“As the entire country unitedly fights the threat amidst us, there’s nothing better to bring the entire family together than this epic battle between good and evil,” he added.

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Health

Air pollution linked to increased dementia risk

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dementia-

New Delhi : People continuously exposed to air pollution are at increased risk of dementia, especially if they also suffer from cardiovascular diseases, warn researchers.

According to the study, published in the journal JAMA Neurology, patients with cardiovascular diseases (CVD) who live in polluted environments may require additional support from care providers to prevent dementia.

“Interestingly, we were able to establish harmful effects on human health at levels below current air pollution standards,” said study first author Giulia Grande from Karolinska Institutet in Sweden.

“The findings suggest air pollution does play a role in the development of dementia, and mainly through the intermediate step of cardiovascular disease and especially stroke,” Grande added.

According to the study, the number of people living with dementia is projected to triple in the next 30 years globally. No curative treatment has been identified and the search for modifiable risk and protective factors remains a public health priority.

Recent studies have linked both cardiovascular disease and air pollution to the development of dementia, but findings on the air pollution-link have been scarce and inconsistent.

To reach the conclusion, the researchers examined the link between long-term exposure to air pollution and dementia and what role cardiovascular diseases play in that association.

Almost 3,000 adults with an average age of 74 and living in the Kungsholmen district in central Stockholm were followed for up to 11 years. Of those, 364 people developed dementia.

The annual average level of particulate matter 2.5 microns or less in width (PM2.5) are considered low compared to international standards.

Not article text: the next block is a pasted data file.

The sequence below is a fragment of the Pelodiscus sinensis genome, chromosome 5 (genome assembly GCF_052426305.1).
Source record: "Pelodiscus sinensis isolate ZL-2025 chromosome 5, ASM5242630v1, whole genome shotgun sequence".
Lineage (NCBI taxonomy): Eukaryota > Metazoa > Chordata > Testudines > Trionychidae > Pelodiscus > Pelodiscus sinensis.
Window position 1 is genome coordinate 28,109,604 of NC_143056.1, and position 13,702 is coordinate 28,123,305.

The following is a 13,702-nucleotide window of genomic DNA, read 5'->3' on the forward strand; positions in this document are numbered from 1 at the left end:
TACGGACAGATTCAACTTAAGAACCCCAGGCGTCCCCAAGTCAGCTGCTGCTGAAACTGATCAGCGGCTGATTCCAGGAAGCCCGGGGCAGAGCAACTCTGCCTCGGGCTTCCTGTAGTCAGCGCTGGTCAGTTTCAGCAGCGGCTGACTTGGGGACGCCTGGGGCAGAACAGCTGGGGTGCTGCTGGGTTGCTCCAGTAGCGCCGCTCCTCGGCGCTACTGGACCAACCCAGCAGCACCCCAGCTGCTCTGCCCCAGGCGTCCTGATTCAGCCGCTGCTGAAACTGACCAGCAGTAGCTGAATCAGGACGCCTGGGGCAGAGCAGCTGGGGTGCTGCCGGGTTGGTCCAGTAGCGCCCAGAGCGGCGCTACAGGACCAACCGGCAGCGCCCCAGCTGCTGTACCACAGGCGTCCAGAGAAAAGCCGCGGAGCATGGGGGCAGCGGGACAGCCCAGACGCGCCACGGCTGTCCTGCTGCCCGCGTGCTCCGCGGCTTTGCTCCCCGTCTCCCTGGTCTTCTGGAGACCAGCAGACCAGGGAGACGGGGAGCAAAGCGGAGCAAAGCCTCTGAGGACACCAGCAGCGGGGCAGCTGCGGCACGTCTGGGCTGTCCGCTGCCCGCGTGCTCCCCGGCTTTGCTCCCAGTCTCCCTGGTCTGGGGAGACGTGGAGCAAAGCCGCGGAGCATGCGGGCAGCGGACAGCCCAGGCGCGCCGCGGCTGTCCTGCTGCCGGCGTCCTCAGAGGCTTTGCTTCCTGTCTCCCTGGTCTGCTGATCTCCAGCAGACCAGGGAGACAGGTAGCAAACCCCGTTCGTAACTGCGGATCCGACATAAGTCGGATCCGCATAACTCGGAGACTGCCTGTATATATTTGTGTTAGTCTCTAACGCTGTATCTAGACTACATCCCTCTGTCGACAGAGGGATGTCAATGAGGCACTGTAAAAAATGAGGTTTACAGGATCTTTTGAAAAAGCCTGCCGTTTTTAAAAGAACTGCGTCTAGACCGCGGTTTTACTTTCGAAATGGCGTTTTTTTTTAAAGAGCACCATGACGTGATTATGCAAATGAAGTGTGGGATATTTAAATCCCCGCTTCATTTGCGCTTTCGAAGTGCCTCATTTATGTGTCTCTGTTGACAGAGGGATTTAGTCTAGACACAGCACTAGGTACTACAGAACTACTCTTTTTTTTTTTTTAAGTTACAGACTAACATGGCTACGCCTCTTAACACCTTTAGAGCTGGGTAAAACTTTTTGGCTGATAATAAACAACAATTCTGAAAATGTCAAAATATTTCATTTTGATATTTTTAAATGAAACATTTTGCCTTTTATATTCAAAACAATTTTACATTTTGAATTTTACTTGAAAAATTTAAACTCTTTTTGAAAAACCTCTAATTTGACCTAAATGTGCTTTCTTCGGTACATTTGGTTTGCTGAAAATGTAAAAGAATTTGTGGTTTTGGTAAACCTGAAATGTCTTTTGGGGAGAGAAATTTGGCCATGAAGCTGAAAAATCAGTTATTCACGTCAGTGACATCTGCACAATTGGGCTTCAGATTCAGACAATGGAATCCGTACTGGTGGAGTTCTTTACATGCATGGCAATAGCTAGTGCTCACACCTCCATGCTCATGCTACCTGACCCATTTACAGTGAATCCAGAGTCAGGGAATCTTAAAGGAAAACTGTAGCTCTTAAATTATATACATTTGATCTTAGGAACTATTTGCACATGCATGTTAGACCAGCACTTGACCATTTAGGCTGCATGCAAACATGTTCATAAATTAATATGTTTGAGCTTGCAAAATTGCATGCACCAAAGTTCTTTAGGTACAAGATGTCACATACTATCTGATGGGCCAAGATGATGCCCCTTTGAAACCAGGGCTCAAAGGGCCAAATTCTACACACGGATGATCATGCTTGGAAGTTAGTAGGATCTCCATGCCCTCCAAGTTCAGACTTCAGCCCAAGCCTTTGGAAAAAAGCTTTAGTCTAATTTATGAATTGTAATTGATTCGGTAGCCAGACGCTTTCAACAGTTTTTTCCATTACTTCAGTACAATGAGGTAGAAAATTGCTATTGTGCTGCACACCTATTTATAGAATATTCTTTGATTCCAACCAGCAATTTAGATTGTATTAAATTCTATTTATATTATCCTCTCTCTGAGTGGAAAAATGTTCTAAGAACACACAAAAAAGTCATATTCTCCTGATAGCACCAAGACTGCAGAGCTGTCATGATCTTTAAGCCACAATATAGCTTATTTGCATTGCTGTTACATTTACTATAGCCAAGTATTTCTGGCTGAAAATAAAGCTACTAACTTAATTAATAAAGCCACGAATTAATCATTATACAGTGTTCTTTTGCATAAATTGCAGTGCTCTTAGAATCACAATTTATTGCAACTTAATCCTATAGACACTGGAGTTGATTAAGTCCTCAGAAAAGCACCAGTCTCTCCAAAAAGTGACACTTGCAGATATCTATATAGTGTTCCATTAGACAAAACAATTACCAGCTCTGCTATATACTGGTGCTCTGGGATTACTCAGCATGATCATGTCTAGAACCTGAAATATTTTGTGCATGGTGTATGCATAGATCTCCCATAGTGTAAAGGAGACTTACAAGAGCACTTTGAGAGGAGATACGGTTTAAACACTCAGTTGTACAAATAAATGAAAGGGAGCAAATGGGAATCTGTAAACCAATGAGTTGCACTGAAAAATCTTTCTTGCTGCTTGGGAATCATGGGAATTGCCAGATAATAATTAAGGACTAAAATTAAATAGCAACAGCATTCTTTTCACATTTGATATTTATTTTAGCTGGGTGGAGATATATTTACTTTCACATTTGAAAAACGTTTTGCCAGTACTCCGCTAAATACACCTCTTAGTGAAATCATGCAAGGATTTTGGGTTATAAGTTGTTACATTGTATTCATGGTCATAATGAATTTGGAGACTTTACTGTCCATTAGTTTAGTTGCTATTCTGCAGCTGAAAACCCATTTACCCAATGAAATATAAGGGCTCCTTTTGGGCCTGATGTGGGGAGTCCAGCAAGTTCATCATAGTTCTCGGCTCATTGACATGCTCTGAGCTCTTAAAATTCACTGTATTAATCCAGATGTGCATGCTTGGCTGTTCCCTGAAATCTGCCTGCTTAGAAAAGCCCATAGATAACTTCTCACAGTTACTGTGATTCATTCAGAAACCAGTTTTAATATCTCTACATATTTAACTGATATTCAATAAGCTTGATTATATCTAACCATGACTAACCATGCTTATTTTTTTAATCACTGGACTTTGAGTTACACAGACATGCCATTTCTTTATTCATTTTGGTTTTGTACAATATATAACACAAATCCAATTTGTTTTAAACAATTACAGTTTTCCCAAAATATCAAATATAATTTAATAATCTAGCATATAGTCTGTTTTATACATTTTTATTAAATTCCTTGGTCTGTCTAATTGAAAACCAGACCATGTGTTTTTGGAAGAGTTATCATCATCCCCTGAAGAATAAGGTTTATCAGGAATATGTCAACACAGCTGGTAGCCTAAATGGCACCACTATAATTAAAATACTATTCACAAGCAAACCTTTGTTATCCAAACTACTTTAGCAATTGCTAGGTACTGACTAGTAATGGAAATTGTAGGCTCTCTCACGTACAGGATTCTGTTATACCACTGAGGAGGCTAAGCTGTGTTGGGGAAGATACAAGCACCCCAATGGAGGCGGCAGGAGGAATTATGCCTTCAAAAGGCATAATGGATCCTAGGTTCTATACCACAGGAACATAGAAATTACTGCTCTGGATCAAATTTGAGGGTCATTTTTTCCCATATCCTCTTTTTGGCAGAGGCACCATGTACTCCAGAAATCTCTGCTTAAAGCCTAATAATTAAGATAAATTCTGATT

For the last five years of exposure, the risk of dementia increased by more than 50 per cent per interquartile range (IQR) difference in mean PM2.5 levels and by 14 per cent per IQR in nitrogen oxide, the researchers said.

Earlier exposures seemed less important. Heart failure and ischemic heart disease both enhanced the dementia risk and stroke explained almost 50 per cent of air pollution-related dementia cases.

Air pollution is an established risk factor for cardiovascular health and because CVD accelerates cognitive decline.

“We believe exposure to air pollution might negatively affect cognition indirectly,” said Grande. “In the study, virtually all of the association of air pollution with dementia seemed to be through the presence or the development of CVD, adding more reason to reduce emissions and optimize treatment of concurrent CVD and related risk factors, particularly for people living in the most polluted areas of our cities,” she added.


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Disaster

Order for cremation of all Mumbai Covid-19 fatalities revised

The person concerned would be fully responsible for his actions and those found flouting the directives would be liable for penal action, said the MCGM chief.

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cremation

Mumbai, March 30 : Not willing to risk infections even after death, the Municipal Corporation of Greater Mumbai (MCGM) on Monday decided to cremate all victims of Covid-19 irrespective of their religion, but later revised the order to allow an exception.

In a significant order, MCGM Commissioner Praveen Pardeshi had decreed that the dead bodies of all Covid-19 victims must be cremated at the nearest crematorium irrespective of the religion to which they belong.

He justified the move, saying a religious community leader had brought to his notice that burial grounds for Muslim or Christians are located in densely populated localities of Mumbai, posing a high risk of contamination to their surrounding community or residential areas.

However, for those who insist on holding the burial, would be allowed, provided the burial ground is big enough to rule out the possibility of spreading the virus in the neighbourhood.

The civic chief had barred any such burials in Mumbai limits, but after the intervention of the state government, the previous order was withdrawn and a revised order was issued.

Pardeshi also said that any rituals involving the touching of the body are barred and not more than five persons shall be permitted to attend any such funeral.

The MCGM has further banned the procedure of packaging the victim’s body in a plastic bag and burying it in a cemetery on the grounds that it would prevent early decomposition and the risk of the future spread of coronavirus would continue.

The hospitals must inform the police station concerned of any coronavirus death and then hand over the body for cremation and cemetery staff must use all protective gears like masks, gloves, etc, Pardeshi said.

In case of opting for burial, the family concerned would have to make all arrangements including transportation and follow the relevant guidelines/precautions for the disposal of Covid-19 victims, he said.

The persons concerned would be fully responsible for their actions and those found flouting the directives would be liable for penal action, said the MCGM chief.